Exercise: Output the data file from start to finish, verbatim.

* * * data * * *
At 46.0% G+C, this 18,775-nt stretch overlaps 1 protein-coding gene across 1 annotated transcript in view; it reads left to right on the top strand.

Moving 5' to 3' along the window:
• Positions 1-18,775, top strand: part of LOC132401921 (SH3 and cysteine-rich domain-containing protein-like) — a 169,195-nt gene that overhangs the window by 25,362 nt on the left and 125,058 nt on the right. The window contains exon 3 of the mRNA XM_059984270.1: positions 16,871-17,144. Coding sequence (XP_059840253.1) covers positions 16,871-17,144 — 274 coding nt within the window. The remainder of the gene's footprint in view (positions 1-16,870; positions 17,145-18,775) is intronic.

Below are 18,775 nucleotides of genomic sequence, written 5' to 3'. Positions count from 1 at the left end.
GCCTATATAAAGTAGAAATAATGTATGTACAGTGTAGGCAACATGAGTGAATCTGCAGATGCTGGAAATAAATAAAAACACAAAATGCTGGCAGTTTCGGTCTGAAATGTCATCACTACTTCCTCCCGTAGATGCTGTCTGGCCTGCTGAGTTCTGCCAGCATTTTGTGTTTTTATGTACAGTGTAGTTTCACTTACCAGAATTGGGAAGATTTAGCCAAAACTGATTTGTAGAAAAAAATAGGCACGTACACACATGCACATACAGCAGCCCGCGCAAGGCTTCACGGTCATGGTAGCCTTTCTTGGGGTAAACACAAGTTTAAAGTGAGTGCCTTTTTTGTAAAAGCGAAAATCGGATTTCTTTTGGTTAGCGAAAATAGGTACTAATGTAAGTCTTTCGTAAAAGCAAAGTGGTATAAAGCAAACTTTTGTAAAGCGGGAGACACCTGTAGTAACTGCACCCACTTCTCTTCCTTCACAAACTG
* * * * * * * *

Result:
At 46.0% G+C, this 18,775-nt stretch overlaps 1 protein-coding gene across 1 annotated transcript in view; it reads left to right on the top strand.

Moving 5' to 3' along the window:
• Positions 1-18,775, top strand: part of LOC132401921 (SH3 and cysteine-rich domain-containing protein-like) — a 169,195-nt gene that overhangs the window by 25,362 nt on the left and 125,058 nt on the right. The window contains exon 3 of the mRNA XM_059984270.1: positions 16,871-17,144. Coding sequence (XP_059840253.1) covers positions 16,871-17,144 — 274 coding nt within the window. The remainder of the gene's footprint in view (positions 1-16,870; positions 17,145-18,775) is intronic.

Below are 18,775 nucleotides of genomic sequence, written 5' to 3'. Positions count from 1 at the left end.
GCCTATATAAAGTAGAAATAATGTATGTACAGTGTAGGCAACATGAGTGAATCTGCAGATGCTGGAAATAAATAAAAACACAAAATGCTGGCAGTTTCGGTCTGAAATGTCATCACTACTTCCTCCCGTAGATGCTGTCTGGCCTGCTGAGTTCTGCCAGCATTTTGTGTTTTTATGTACAGTGTAGTTTCACTTACCAGAATTGGGAAGATTTAGCCAAAACTGATTTGTAGAAAAAAATAGGCACGTACACACATGCACATACAGCAGCCCGCGCAAGGCTTCACGGTCATGGTAGCCTTTCTTGGGGTAAACACAAGTTTAAAGTGAGTGCCTTTTTTGTAAAAGCGAAAATCGGATTTCTTTTGGTTAGCGAAAATAGGTACTAATGTAAGTCTTTCGTAAAAGCAAAGTGGTATAAAGCAAACTTTTGTAAAGCGGGAGACACCTGTAGTAACTGCACCCACTTCTCTTCCTTCACAAACTG